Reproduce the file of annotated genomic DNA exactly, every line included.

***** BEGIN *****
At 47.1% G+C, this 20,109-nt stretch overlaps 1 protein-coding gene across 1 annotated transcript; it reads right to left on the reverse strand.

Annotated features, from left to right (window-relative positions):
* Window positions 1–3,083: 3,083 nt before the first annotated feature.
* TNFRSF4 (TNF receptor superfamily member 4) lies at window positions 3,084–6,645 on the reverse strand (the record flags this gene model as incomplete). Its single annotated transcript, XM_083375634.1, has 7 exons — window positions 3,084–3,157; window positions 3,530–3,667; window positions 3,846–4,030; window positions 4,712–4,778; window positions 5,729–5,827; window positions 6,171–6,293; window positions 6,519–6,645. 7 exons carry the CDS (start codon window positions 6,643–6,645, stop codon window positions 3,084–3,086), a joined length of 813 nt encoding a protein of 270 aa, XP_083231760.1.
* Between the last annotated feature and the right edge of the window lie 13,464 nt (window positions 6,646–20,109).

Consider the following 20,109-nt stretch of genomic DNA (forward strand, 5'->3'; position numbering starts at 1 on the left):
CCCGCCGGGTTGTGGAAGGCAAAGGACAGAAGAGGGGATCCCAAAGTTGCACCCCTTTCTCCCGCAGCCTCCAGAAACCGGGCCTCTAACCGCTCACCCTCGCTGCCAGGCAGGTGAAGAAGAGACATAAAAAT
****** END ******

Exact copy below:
At 47.1% G+C, this 20,109-nt stretch overlaps 1 protein-coding gene across 1 annotated transcript; it reads right to left on the reverse strand.

Annotated features, from left to right (window-relative positions):
* Window positions 1–3,083: 3,083 nt before the first annotated feature.
* TNFRSF4 (TNF receptor superfamily member 4) lies at window positions 3,084–6,645 on the reverse strand (the record flags this gene model as incomplete). Its single annotated transcript, XM_083375634.1, has 7 exons — window positions 3,084–3,157; window positions 3,530–3,667; window positions 3,846–4,030; window positions 4,712–4,778; window positions 5,729–5,827; window positions 6,171–6,293; window positions 6,519–6,645. 7 exons carry the CDS (start codon window positions 6,643–6,645, stop codon window positions 3,084–3,086), a joined length of 813 nt encoding a protein of 270 aa, XP_083231760.1.
* Between the last annotated feature and the right edge of the window lie 13,464 nt (window positions 6,646–20,109).

Consider the following 20,109-nt stretch of genomic DNA (forward strand, 5'->3'; position numbering starts at 1 on the left):
CCCGCCGGGTTGTGGAAGGCAAAGGACAGAAGAGGGGATCCCAAAGTTGCACCCCTTTCTCCCGCAGCCTCCAGAAACCGGGCCTCTAACCGCTCACCCTCGCTGCCAGGCAGGTGAAGAAGAGACATAAAAAT